A(nother) critique of ‘Modern Monetary Theory’

Imagine that the government could simply print whatever amount of money it needed to guarantee everyone a decent income, fantastic public services, and a secure job if they wanted one – with enough left over to save the planet too. That, for many, is the promise of a new economic paradigm known as “Modern Monetary Theory” (MMT).

If you’re already thinking that this sounds too good to be true, you are probably right, and certainly not alone. Indeed, I’ve been struck by three things about the more fervent supporters of MMT.

First, they rarely have any academic or professional background in economics. Of course, this is not necessarily a bad thing. However, most people who have actually studied economics at university, or worked in a finance ministry or central bank, are likely to agree that the correct parts of MMT are nothing new and that the new parts are often wrong.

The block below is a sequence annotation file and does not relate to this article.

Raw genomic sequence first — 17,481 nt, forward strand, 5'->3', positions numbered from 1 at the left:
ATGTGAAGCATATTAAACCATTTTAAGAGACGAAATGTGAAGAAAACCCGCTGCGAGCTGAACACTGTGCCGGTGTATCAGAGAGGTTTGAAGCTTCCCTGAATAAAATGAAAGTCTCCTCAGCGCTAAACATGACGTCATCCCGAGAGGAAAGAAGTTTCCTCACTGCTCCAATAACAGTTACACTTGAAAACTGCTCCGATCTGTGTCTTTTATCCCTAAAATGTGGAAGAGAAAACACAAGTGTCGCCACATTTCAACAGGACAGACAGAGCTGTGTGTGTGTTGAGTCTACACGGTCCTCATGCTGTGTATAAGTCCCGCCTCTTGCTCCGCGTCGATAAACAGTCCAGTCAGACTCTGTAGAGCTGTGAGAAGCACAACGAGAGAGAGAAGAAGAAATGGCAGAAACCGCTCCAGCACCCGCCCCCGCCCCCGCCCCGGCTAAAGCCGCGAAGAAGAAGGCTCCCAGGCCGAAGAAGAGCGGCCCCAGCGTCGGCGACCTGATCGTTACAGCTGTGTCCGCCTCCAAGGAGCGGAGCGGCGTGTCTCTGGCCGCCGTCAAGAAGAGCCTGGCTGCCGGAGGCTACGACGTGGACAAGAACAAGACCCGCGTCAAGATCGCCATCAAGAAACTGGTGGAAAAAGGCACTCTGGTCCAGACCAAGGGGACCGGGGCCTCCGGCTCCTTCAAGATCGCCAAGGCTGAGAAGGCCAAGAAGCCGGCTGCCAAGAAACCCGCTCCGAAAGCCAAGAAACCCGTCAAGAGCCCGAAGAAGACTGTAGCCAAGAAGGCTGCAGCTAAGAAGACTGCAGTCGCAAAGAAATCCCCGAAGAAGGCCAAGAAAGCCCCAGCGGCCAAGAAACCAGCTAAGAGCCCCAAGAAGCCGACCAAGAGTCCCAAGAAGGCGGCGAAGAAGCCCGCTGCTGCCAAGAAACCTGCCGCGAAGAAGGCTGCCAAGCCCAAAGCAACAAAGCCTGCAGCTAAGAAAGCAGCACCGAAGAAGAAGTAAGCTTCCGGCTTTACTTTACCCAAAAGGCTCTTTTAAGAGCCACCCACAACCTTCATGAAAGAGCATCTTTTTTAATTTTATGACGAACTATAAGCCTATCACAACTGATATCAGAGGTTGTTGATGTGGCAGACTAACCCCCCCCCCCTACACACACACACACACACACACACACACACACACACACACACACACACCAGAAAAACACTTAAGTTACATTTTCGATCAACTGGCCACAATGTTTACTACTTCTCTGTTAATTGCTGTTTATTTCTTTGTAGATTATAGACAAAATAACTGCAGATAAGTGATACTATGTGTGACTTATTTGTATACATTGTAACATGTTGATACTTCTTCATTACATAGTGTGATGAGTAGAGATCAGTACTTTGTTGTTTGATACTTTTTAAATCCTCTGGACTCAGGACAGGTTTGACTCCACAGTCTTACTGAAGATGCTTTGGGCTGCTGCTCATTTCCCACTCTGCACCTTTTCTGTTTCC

Second, MMTers are almost always on the political left, or extreme left, and strong believers in big government. Again, that is not necessarily a bad thing. But it is often impossible to escape the conclusion that they are looking for some intellectual backing for a predetermined agenda of heavy state intervention, high public spending and high taxes.

Third, many of the more cultish MMTers are convinced that they are right and that it is only a matter of time before everyone else recognises this. Anyone who disagrees with them must, therefore, have some ulterior motive in doing so, or is just plain stupid.

For example, an MMTer recently tweeted that it must be “scary” for me and others “to see a new, obviously true, paradigm emerging and strengthening, and trying to inoculate the dying one by reiterating customary gibberish whilst fearing for the future of neoliberalism-based careers and reputations”. Er, what?

It is even more bizarre when the same treatment is handed out to left-leaning Keynesian economists, including strong opponents of “austerity”.

To be fair, there are some perfectly reasonable and polite advocates of MMT. It also has a respectable academic pedigree, helpfully summarised here, which some trace all the way back to Keynes himself. People such as Professor Stephanie Kelton, author of The Deficit Myth and a sometime advisor to the US Democrats, deserve to be taken seriously. So let me explain why I remain a sceptic.